Shoot It Eat ItTuesday, 10/8, 6:3o to 9:30 pm: Admit it: like me, you’d jump at the chance to get professional help with taking food pics. Here’s your chance – while enjoying a terrific 3-course meal. Eno Terra in Kingston and professional photog Frank Veronsky of Princeton Photo Workshop are teaming up for “Shoot It, Eat It.” Each course will be specially plated and lighted so you can learn the tricks of the trade before devouring your salad, 3 main dishes (served family style), glass of wine, and dessert. Cost: $159 includes photography lesson, shooting, dining, tax and gratuity. $75 for your dining-only guest(s). To register click here.

Nopa: Restaurant Envy in San Francisco

NopaHere are just a few of the thoughts running through my head as I enjoyed dinner at Nopa (shorthand for NOrth of the PAnhandle), which last year the New York Times termed “a cult favorite” in a city full of cult restaurants:

“Any restaurant in New Jersey would kill for Monday night business like this!”
All of its 110 seats were filled early on – and people were lined 2-deep at the very long bar.

“Why can’t restaurants back home offer food of this caliber at these prices?”
Nopa’s contemporary “rustic California” cuisine embraces organic, farm-to-table, wood-fired and Mediterranean elements. The food, drink, and setting are exciting but not stuffy; painstaking but not precious. Here are some of the “bargains:” $14 for the best hamburger of my life. And it was grass-fed and came with pickled onions and fries. $9 for a starter of baked duck egg, romesco sauce, summer squash, and shaved pantaleo (a hard goat cheese from Sardinia by way of Cowgirl Creamery). Likewise, wood-baked butter beans, feta, oregano pesto, and breadcrumbs.

“Why can’t restaurants back home offer cocktails and wines of this caliber at these prices?”
Interesting, well-concocted cocktails made from premium and housemade ingredients, all at $9 and $10, like the Summit: St. George Terroir gin, grapefruit, lime, and honey. And a nicely curated international wine list plus reasonably priced by-the-glass options like Daniele Ricci “El Matt” 2010 Bonarda, $9.

“How can I get NJ restaurants to adopt Nopa’s “Monday Magnums” program?”
Every Monday they crack open a different magnum-format wine and offer it by the glass. On my visit it was a 2009 Chateauneuf-du-Pape, Domaine Monpertuis for $16.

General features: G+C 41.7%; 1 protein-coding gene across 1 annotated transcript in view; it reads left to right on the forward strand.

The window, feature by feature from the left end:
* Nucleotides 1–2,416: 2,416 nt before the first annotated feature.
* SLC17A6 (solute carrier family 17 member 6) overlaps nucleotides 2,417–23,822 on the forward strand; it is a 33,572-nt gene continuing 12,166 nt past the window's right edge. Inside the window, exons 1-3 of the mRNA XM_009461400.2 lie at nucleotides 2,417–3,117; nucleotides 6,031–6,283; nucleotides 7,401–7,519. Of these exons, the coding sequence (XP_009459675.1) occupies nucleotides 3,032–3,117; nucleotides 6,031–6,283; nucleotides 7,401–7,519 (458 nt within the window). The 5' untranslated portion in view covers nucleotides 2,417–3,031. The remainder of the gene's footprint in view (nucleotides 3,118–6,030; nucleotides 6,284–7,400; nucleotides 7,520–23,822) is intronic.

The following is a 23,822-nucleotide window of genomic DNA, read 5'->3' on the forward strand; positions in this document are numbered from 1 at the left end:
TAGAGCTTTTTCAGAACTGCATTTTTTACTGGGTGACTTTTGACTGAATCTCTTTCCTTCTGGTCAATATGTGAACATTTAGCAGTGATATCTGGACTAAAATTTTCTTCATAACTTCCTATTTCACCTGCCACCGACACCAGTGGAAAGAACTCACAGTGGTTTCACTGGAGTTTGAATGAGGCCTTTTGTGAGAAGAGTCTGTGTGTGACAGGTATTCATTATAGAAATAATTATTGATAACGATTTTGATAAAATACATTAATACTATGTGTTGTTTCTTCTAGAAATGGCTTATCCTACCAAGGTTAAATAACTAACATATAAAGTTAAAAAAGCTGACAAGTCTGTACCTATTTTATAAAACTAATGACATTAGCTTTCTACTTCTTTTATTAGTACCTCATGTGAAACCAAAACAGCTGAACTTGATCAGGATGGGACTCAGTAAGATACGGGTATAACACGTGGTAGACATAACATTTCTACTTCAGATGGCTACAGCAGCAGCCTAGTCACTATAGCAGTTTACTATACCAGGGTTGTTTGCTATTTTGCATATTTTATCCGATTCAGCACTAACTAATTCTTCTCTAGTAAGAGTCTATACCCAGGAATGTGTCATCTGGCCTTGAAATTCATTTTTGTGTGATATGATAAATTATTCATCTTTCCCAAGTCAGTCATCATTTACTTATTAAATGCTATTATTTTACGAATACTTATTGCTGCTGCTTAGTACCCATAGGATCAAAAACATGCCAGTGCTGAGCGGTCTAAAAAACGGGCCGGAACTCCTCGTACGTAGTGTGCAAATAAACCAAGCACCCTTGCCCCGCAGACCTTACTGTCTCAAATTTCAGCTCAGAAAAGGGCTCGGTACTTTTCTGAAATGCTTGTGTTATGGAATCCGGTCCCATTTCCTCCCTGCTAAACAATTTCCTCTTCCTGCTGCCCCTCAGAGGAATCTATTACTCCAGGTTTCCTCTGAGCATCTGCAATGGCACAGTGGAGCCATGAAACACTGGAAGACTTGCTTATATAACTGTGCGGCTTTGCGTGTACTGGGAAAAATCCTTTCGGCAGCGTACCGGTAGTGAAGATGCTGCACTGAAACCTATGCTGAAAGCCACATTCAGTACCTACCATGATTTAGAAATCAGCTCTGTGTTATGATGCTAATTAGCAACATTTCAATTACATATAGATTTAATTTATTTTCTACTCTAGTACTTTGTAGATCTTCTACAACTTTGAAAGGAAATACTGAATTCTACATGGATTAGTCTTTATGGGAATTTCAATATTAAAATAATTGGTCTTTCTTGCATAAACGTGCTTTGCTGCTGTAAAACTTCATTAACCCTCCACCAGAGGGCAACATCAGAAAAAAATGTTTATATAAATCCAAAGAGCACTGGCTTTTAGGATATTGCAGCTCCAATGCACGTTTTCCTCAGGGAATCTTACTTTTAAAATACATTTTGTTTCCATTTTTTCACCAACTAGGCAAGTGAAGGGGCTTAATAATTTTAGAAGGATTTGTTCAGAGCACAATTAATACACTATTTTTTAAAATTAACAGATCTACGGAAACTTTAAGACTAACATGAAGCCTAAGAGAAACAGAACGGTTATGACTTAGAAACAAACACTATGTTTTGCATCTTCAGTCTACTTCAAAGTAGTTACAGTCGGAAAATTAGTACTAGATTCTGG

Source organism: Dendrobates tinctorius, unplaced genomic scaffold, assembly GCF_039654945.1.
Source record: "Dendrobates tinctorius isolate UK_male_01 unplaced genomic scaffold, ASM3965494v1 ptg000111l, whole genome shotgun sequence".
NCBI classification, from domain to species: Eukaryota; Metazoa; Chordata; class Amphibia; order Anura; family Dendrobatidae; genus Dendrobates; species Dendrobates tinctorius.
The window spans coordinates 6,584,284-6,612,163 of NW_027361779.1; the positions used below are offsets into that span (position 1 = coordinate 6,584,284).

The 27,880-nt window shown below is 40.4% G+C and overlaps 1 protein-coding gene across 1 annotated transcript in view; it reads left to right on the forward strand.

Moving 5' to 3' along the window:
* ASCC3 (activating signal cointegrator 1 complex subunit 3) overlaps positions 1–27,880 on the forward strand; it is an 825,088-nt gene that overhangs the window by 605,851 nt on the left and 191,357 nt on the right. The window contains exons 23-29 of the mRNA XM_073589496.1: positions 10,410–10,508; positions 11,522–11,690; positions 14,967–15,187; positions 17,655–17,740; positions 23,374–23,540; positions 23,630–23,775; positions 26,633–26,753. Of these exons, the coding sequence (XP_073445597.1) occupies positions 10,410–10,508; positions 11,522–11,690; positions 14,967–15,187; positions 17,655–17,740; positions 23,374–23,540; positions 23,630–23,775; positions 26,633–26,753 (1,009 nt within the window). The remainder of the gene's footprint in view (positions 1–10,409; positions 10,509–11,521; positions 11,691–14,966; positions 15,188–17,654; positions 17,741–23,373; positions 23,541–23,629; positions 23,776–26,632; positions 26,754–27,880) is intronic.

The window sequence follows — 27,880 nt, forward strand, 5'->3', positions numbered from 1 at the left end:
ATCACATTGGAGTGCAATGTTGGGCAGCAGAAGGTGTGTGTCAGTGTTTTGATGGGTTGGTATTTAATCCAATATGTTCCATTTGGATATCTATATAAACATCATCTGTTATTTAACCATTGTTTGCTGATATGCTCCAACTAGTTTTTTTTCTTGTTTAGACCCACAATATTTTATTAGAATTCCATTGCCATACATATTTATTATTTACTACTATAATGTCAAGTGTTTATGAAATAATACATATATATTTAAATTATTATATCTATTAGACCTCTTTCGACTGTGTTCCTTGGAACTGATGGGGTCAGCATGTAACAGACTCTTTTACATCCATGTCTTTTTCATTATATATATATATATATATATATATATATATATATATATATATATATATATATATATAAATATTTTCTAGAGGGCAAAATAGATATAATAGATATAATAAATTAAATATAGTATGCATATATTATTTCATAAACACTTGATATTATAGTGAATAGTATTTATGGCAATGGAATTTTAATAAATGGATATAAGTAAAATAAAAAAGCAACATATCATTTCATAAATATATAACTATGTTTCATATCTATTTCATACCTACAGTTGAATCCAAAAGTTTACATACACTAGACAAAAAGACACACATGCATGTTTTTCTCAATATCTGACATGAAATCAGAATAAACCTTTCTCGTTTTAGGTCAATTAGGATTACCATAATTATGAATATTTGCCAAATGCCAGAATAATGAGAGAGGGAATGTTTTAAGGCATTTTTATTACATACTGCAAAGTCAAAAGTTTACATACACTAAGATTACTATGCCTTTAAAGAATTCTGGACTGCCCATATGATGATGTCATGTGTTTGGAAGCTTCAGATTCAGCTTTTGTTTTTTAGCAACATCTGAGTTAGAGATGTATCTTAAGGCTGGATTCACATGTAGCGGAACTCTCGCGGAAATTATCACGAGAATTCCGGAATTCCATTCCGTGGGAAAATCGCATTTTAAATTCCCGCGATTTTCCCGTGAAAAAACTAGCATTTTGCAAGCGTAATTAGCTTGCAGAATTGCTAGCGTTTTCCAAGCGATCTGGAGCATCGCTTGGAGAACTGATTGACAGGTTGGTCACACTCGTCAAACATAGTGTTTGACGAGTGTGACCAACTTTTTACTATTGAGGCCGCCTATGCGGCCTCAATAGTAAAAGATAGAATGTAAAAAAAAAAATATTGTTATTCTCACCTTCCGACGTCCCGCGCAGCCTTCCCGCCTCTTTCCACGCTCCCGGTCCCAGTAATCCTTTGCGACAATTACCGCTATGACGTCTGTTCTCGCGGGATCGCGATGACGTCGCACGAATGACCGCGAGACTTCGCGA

“How lucky am I to have found myself here?”
It wasn’t by virtue of my own research, or the recommendation of any of my food-world friends, or serendipity. It was through my brilliant future son-in-law, Ryan, who lived in NoPa when the restaurant opened, knew a good thing when he saw it, and watched it bring about the transformation of this neighborhood.

Reservations are hard to come by at Nopa, which currently has 3,291 reviews on Yelp, but if you find yourself without one, know that the bar (and communal table) open at 5 pm and serve snacks til 6.
Nopa on Urbanspoon

Ryland Inn in Edible Jersey; 5 NYTimes Restaurant Critics Discuss the Process; You (and Your Kid) Can Be an Archaeologist for a Day; Judy Wicks in Stockton

My Interview with Chef Anthony Bucco & Owner Jeanne Cretella of the Ryland Inn

In the just-out Fall 2013 issue of Edible Jersey I ask these key players: Can this legendary restaurant really be reborn and, if so, what’s their strategy and how’s it going. Here’s the link to the digital edition. The story starts on page 66.

Edible jersey cover fall 13

Times’ Reviewers Dish on the Art of Restaurant Reviewing

In case this somehow got by you, here’s a terrific video featuring Pete Wells, Ruth Reichl, et al on subjects close to my heart, such as assigning stars, going incognito, overused adjectives, what they won’t eat, etc. Someday, when I’m done reviewing NJ restaurants, I promise to spill my own beans on all of the above subjects – and more.

The Following has Nothing to do with Food or Dining but…

Morven archaeology

… at one time I worked for the American School of Classical Studies at Athens and have always been fascinated by archeology. If you have, too, this Saturday (9/14) you – and a child, if you so choose – can participate in a dig at Morven, the 18th century former NJ Governor’s mansion in Princeton. Click here for details. It’s free and open to the public. Oddly, the Morven website doesn’t give enrollment info. To reserve a spot, phone (609) 924-8144 x106 or email Michelle Sheridan at msheridan@morven.org.

Legendary White Dog Cafe Restaurateur @ Stockton Farm Market

Judy Wicks book

Interesting slate of events for September at the Stockton Farmers Market, beginning this Sunday (9/15) with legendary restaurateur Judy Wicks:

Sunday, September 15 Judy Wicks will be signing her recently published memoir Good Morning, Beautiful Business at the market on Sunday September 15th for a discussion of her book which is about her life as a girl coming of age in the sixties, living a year in an Eskimo village, co-founding the Free People’s store, her accidental entry into the restaurant business, the creation of the White Dog Cafe in Philly and her eventual role as a pioneer in the localization movement. She’ll talk about how entrepreneurs, as well as consumers, can follow both mind and heart to build a more compassionate economy that will bring us greater security, and happiness. Join her Sunday, September 15th from 10am-1pm.